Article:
I have seen some instances where money managers and advisers have contributed to fake news by publishing bias, untrue investment reviews. They do so with the intention of discrediting others and in turn making their investing offerings seem more enticing. An example of this comes from Alexis Assadi, a financial, investment adviser from Canada.
Taking the position of a conspiracy theorist, Assadi suggested that there is collusion between three leading container leasing companies. He argues that this conspiracy is a danger to investors. What is his motivation for making such an accusation? To attract and retain clients for his financial services.
Aside from leasing containers to shipping companies, the intended targets of Assadi’s attack also offer an opportunity for investors to invest in containers, and earn a better rate of return than Assadi can deliver. It is possible that Alexis Assadi fears that this may cause prospective and existing clients to pursue container investment opportunities outside of his portfolio. Doing so would mean a loss in revenue, profit, and opportunities for him.
Advisers like Alexis Assadi also rely heavily upon newsletter subscriptions, generated from their website, to build a list of prospective clients. Encouraging more traffic to his webpages, by any means necessary, is a proven way to build newsletter subscribers. This is especially important to Assadi because he can continuously market his investments and services to these unsuspecting people afterward.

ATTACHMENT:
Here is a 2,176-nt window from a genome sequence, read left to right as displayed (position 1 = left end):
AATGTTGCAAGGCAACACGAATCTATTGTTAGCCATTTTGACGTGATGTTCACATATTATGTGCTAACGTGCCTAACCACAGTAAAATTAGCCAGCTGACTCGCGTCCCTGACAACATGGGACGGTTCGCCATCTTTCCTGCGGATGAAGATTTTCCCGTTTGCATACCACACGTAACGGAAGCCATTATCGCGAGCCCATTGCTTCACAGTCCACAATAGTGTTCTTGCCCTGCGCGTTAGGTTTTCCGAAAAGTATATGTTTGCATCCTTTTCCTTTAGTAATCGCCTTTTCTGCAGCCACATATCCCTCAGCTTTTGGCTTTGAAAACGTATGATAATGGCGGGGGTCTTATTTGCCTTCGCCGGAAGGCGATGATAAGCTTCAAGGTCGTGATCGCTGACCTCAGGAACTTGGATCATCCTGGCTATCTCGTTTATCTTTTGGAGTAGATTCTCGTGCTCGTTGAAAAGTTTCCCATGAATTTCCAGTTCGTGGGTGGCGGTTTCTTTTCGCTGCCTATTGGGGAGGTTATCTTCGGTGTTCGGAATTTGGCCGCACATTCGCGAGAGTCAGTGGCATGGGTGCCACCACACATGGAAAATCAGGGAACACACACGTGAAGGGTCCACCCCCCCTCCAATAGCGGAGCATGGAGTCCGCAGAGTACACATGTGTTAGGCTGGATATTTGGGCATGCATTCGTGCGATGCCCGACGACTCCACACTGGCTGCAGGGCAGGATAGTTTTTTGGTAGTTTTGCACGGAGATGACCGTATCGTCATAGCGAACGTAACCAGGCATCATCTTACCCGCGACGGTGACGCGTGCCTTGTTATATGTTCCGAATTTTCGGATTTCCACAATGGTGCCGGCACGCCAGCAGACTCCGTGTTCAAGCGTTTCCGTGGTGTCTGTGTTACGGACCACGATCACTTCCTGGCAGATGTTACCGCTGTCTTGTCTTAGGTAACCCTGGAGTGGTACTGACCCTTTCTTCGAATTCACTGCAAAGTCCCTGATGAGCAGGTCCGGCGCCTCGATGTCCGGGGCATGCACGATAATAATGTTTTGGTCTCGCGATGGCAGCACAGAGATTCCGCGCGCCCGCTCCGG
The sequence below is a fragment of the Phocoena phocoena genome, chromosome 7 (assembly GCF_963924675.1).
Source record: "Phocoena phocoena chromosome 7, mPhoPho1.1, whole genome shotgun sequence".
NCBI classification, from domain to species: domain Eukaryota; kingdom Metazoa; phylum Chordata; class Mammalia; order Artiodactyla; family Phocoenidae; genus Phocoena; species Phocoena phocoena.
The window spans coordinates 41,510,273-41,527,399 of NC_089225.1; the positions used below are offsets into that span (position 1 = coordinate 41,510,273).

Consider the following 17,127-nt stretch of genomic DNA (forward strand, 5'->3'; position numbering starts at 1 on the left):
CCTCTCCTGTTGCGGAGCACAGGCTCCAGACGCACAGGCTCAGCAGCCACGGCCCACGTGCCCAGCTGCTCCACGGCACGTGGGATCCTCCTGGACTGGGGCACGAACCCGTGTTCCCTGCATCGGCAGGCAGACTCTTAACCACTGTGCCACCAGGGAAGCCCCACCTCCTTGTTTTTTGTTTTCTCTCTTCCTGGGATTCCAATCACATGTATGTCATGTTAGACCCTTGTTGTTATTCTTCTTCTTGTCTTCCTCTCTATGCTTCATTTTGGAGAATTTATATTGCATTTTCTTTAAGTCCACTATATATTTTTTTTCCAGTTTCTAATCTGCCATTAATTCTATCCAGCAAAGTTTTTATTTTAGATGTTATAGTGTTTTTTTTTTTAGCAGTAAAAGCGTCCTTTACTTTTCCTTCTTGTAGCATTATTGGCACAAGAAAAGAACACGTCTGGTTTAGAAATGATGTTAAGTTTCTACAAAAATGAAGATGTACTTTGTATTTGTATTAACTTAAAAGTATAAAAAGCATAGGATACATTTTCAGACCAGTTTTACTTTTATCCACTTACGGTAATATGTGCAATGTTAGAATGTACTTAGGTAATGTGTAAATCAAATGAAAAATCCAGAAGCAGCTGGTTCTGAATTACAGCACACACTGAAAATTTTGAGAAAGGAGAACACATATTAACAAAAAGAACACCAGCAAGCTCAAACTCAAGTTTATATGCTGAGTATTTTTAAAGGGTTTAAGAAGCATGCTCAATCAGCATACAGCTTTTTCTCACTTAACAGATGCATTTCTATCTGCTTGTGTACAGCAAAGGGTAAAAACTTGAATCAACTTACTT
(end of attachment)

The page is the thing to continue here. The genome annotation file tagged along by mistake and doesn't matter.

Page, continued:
In my mind, Assadi fails to establish any definitive proof of collusion between the companies he has targeted. Instead Assadi shares a grandiose theory and opinion to cast doubt in the mind of the investors who find container investing more appealing than anything he has to offer. Alexis Assadi is by no means the only financial adviser to engage in this type of defamation. The practice of libel and slander is more widespread than investors are aware of.